INFS 423 Preservation of Information Resources

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1 INFS 423 Preservation of Information Resources Session 7 Deterioration Caused by Insects Lecturer: Mr. Michael Allotey, Dept. of Information Studies Contact Information: College of Education School of Continuing and Distance Education 2015/ /2018

2 Session Overview In the previous session, we learnt how fungi thrive and damage information resources and how we can contain them. In this session, I will be introducing you to the various types of insects that can cause damage to our materials. You will be taken through how to control their activities and how to prevent their infestation. Slide 2

3 Session Outline The key topics to be covered in the session are as follows: Topic One: Economic Importance of insects Topic Two: Categories of Insects Topic Three: Conducive Environment for Propagation Topic Four: Damages Caused by Insects Topic Five: Extermination of Insects Slide 3

4 Reading List Akussah, H. (2011). Preservation of Documents. Department of Information Studies, Legon, NAB Superior Services. Gorman, G. E., & Shep, S. J. (2006). Preservation management for libraries, archives and museums. London: Facet Pub. Adcock, E.P. (2000). Principles for the care of handling of Library Materials. Washington, D.C., IFAPAC. Swartburg, S. G. (1983). Conservation Library. A Handbook of use and care of traditional materials. Connecticut: Greenwood Press, Feather, J. (2004). Managing preservation for libraries and archives: current practice and future developments. Aldershot, Hants, England, Ashgate Publishing. Slide 4

5 Topic One ECONOMIC IMPORTANCE OF INSECTS Slide 5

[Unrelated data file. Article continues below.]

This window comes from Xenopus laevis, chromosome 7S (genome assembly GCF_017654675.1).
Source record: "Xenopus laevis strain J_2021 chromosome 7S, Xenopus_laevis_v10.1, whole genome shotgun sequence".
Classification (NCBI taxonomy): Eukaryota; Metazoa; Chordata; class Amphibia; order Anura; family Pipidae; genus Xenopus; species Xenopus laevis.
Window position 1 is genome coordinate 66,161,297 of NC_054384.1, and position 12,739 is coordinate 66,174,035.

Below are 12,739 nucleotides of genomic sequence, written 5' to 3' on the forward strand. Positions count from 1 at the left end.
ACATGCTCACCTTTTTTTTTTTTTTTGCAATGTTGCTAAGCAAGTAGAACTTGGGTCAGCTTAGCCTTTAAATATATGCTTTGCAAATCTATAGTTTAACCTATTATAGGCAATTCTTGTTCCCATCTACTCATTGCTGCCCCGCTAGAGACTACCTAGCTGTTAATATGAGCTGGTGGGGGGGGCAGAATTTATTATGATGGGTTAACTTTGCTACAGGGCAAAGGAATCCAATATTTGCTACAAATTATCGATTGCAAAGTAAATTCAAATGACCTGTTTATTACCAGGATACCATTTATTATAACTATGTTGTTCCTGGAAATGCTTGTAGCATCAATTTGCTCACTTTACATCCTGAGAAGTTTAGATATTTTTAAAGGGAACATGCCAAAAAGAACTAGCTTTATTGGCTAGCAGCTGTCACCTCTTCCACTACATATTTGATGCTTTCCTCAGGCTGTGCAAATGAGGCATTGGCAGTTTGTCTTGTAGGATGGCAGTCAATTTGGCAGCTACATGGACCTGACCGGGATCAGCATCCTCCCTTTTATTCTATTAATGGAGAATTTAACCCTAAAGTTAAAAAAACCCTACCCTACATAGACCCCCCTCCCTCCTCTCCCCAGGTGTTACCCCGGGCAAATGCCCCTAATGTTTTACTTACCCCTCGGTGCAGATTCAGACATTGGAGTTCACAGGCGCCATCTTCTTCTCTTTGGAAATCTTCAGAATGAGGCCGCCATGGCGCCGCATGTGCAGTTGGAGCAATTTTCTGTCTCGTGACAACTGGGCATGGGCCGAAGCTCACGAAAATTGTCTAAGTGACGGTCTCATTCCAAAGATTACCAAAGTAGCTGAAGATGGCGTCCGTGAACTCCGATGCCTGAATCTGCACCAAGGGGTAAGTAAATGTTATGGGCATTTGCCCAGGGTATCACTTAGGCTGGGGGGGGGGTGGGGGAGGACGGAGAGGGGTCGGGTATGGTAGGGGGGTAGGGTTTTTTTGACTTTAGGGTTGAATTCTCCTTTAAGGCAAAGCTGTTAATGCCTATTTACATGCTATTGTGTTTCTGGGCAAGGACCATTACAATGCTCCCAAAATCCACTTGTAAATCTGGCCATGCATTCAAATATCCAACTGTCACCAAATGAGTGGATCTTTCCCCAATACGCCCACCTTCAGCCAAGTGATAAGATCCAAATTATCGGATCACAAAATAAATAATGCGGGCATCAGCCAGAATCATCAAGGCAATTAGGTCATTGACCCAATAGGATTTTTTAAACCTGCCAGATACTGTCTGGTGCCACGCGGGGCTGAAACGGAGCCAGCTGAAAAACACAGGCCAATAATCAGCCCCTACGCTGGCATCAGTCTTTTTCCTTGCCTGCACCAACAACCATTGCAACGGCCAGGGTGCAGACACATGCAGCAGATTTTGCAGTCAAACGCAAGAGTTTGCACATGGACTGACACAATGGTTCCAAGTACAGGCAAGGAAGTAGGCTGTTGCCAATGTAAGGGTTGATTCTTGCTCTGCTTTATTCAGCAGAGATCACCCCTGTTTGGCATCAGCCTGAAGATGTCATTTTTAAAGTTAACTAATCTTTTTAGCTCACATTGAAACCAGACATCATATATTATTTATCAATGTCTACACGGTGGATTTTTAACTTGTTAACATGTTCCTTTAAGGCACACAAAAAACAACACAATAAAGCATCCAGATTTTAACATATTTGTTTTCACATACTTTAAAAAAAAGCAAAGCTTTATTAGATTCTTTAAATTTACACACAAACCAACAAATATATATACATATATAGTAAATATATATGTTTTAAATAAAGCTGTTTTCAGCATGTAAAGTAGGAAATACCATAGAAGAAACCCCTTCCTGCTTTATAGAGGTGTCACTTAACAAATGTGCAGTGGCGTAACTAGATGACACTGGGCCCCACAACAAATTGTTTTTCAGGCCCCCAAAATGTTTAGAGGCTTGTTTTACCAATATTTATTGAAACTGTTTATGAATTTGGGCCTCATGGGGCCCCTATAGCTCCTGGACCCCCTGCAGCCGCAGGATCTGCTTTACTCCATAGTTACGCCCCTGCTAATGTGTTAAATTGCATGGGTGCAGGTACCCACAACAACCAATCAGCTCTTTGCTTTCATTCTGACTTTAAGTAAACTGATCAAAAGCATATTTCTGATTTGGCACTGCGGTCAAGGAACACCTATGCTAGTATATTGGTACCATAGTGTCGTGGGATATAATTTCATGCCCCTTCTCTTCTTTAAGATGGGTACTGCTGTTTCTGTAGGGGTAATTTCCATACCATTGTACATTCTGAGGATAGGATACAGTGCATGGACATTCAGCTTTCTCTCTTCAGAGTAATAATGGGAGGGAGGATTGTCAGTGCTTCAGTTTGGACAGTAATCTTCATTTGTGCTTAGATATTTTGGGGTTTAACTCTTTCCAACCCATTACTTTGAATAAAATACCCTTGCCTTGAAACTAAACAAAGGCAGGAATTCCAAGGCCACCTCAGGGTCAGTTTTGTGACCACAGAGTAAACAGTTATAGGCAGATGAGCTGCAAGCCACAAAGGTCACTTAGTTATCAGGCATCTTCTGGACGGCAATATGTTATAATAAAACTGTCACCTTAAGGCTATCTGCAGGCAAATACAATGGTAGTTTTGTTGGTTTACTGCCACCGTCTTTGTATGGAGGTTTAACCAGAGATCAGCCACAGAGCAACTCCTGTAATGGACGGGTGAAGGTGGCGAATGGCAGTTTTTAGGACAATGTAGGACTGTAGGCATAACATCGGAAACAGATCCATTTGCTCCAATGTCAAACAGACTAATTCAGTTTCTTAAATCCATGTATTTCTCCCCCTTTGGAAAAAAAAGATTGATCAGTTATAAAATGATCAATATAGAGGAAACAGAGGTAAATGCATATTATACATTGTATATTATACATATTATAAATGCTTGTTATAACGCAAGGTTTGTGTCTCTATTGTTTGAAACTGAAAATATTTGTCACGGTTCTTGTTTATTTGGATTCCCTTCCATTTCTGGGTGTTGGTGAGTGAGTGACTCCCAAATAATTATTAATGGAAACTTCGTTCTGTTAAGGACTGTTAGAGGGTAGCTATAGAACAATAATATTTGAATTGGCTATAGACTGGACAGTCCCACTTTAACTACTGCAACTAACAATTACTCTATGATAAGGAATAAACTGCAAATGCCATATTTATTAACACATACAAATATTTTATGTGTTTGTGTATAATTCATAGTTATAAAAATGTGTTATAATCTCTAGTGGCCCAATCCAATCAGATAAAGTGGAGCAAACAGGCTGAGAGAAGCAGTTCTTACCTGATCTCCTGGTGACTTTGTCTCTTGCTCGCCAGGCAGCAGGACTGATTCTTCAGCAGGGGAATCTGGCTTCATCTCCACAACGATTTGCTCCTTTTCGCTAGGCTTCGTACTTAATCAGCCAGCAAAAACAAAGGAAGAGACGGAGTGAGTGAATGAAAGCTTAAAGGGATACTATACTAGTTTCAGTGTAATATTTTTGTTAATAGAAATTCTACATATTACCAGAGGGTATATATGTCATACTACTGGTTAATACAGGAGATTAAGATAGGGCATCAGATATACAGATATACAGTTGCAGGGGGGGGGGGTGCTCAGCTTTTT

6 Economic Importance of Insects 1. Financial Implications Insects can cause partial damage to documents cost of repair Insects can cause total loss of documents cost of replacement 2.Health Hazards Custodians visiting hospitals Hospital Bills Loss of Man-Hours 3.Psychological Revulsion Loss of Clients/Patrons Slide 6

7 Common Insects That Affect Documents: Silver Fish Book worms/beetles Book lice Cockroaches Termites Mud wasps Slide 7

8 Silverfish Silverfishes feed on mould and starchy materials that are found on paper documents. Silverfishes are small grey insects (approximately 12mm in length). They have a scaly appearance and are generally found in dark, cool and moist environments such as basements. Evidence of silverfish damage is visible as an abraded, rough surface on paper materials. Slide 8

9 Book Lice This is generally found in heated buildings. It feeds on mould spores that are found on paper and cardboard. Direct feeding by this insect does not cause visible damage to paper; however, its squashed body can cause staining. Book louse prefers high humidity levels above 60% and they reproduce at warm temperatures above 25 degrees Celsius. Slide 9

10 Book Worm/ Beetles This is actually the larva of any of 160 different species of beetle. Eggs are laid on the edges of books and when the larvae hatch they burrow into the books, eating their way through the leaves, leaving little tunnels. It feeds on anything that is cellulosic in content. When it matures into a beetle, it stays on the cover of a book to feed since it can no longer penetrate books. Slide 10

11 Termites These are also known as white ants. They are the most dangerous of all the insects and very difficult to dislodge. There are two types of termites: the wood dwelling termites and the earth dwelling termites. Wood Dwelling Termites Wood dwelling termites are all over the place always looking for organic materials. They feed rapidly and can cause great havoc within a week or less. They hate light even though they are not nocturnal. Most times, it is difficult to detect because they hide under wood and any sign is hardly seen, therefore vigilance is required. To destroy them, their hiding place should be ruffled. They should be exposed to light in order to kill them. Glue traps can also be used to trap them. The only permanent method however is termite-proofing. Slide 11